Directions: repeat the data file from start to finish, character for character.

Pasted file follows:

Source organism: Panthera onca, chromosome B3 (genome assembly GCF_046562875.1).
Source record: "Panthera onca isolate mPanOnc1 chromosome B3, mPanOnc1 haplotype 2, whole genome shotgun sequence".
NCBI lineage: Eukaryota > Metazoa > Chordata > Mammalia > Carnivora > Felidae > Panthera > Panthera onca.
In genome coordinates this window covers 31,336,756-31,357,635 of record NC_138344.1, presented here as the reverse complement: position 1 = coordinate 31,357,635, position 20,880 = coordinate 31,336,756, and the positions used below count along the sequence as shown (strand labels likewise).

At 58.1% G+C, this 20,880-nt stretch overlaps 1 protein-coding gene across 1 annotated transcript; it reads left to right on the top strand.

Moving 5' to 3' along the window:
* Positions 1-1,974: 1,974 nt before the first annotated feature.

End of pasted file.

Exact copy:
Source organism: Panthera onca, chromosome B3 (genome assembly GCF_046562875.1).
Source record: "Panthera onca isolate mPanOnc1 chromosome B3, mPanOnc1 haplotype 2, whole genome shotgun sequence".
NCBI lineage: Eukaryota > Metazoa > Chordata > Mammalia > Carnivora > Felidae > Panthera > Panthera onca.
In genome coordinates this window covers 31,336,756-31,357,635 of record NC_138344.1, presented here as the reverse complement: position 1 = coordinate 31,357,635, position 20,880 = coordinate 31,336,756, and the positions used below count along the sequence as shown (strand labels likewise).

At 58.1% G+C, this 20,880-nt stretch overlaps 1 protein-coding gene across 1 annotated transcript; it reads left to right on the top strand.

Moving 5' to 3' along the window:
* Positions 1-1,974: 1,974 nt before the first annotated feature.